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Commodity Insight: Misleading old sayings

With winter coming in like a lion this year thanks to an unprecedented Thanksgiving storm system that blasted the Midwest and East Coast, I thought I would reprint my column from the spring of 2013 from my book, “Haunted By Markets.”

The column had to do with misleading old sayings. Anyway, here are some old saws that are far from being accurate.

A large number of sayings should be doubted. For instance, if “all roads lead to Rome,” as the saying goes, then how do you get out of the place? Apparently, you don’t — which means, of course, that old, worn-out saying is a lie.

When fall rolls around, investors are bombarded with this old saying: “October is the most bearish month for the stock market.” That old saw is dusted off to remind investors that all of the historically large declines with stocks took place in October, which is an absolutely accurate fact.

It was Mark Twain, however, who said it best, stating, “October: This is one of the peculiarly dangerous months to speculate in stocks. The others are July, January, September, April, November, May, March, June, December, August and February.” Mr. Twain knew what he was talking about.

Another old saying about the stock market, “Buy low, sell high,” is only half true. The total truth is, for short sellers anyway, “Sell high, buy low” works the same way.

Short sellers make money if a stock or commodity goes down and they can buy it back at a lower price. “Buy low, sell high” is true because it is a successful strategy. So is, “Sell high, buy low.”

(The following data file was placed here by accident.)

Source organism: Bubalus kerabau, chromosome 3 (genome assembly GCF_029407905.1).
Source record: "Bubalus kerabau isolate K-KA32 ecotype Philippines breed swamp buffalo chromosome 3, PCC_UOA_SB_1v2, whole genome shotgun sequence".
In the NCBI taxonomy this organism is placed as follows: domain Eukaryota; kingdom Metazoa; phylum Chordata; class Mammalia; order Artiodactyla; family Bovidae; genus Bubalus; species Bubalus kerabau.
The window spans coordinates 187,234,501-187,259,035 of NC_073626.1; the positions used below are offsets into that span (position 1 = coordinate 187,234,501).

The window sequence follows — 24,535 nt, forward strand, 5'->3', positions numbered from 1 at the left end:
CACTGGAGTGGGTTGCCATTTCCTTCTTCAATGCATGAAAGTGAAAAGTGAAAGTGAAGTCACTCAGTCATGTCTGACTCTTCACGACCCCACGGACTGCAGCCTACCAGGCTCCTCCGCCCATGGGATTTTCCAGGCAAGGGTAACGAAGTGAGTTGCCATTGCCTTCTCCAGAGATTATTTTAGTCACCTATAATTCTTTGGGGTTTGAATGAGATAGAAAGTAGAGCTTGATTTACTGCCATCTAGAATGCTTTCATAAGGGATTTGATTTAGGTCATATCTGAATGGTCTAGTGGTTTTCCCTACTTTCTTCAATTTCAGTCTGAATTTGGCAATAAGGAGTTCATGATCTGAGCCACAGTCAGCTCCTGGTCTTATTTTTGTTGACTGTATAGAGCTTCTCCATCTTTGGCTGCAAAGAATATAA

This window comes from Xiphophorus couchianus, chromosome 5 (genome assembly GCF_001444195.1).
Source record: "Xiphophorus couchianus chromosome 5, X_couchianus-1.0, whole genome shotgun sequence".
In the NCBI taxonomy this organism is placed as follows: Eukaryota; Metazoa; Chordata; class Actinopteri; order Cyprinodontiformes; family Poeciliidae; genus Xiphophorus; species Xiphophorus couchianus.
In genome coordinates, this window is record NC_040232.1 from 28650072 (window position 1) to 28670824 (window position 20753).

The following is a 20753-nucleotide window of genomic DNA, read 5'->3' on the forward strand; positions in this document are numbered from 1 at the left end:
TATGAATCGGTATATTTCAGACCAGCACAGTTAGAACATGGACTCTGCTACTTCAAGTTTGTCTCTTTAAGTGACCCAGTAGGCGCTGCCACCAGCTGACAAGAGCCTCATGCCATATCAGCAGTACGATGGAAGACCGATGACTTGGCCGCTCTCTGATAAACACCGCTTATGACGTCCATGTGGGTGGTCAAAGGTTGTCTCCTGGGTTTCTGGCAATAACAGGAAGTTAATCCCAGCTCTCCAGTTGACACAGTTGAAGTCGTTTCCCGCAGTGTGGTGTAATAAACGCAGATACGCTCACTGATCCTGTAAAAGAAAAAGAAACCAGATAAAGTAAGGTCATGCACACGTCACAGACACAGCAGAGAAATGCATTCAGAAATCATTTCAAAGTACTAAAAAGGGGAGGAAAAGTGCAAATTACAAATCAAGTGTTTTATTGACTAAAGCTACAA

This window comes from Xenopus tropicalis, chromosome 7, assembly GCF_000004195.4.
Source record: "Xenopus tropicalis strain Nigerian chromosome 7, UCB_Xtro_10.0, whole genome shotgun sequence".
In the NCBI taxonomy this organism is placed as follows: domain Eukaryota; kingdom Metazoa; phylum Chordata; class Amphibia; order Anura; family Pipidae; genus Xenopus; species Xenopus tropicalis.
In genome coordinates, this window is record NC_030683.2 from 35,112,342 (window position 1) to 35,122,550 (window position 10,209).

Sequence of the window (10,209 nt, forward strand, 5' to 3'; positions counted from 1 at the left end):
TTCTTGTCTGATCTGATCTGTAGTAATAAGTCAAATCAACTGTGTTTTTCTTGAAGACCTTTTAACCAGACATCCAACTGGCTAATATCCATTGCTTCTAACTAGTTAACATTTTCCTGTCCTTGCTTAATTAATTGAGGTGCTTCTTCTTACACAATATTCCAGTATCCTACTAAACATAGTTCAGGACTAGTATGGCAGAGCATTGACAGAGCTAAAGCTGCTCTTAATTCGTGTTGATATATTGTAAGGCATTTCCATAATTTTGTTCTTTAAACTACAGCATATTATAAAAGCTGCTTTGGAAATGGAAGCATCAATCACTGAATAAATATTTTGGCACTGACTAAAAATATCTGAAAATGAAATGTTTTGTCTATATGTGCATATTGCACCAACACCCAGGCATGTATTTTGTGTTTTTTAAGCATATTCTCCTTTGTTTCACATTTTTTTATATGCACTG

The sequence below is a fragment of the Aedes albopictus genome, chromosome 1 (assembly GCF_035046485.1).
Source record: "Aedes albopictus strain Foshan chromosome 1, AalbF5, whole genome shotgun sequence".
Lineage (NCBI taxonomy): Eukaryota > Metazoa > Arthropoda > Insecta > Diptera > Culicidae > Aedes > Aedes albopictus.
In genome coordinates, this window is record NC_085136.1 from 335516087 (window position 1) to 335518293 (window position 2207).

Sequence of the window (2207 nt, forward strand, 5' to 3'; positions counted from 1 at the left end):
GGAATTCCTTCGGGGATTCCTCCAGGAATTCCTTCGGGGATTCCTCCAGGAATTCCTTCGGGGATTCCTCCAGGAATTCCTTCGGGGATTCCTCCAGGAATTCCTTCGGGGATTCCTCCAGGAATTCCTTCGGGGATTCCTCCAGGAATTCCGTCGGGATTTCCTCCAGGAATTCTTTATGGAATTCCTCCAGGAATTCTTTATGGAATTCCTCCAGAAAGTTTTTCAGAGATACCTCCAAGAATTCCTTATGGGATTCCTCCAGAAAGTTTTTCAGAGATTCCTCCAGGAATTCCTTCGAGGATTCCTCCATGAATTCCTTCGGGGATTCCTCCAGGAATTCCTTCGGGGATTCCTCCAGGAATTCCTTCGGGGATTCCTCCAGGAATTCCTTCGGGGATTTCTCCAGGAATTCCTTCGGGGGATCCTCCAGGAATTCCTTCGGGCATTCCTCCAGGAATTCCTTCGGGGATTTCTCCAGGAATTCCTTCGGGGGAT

Since the start of the trade war with China in early 2018, U.S. grain prices have been going lower, lower and lower. When the war began, soybean prices were around $10.80 a bushel, but recently fell to $8.67.

Losses also have been seen with wheat and corn, as well. Those losses came even though farmers did not plant 15 million to 20 million acres because it was too wet and cold for most of the year. Clearly, 2019 has been a bummer for U.S. agriculture.

However, another old saying that is not — and I repeat, not – misleading is this: “The best cure for low prices is low prices.” Based on how fickle Mother Nature can be, the potential for an end to the trade war with China and how quickly prices can reverse course when market psychology changes, my lean is that for now, enough is enough on the downside for the U.S. ag markets.

But, understand, without an end to the trade war or help from Mother Nature, the upside potential for grains is limited. Still, I view prices here and now as “in the hole.” And I never suggest selling markets “in the hole.”

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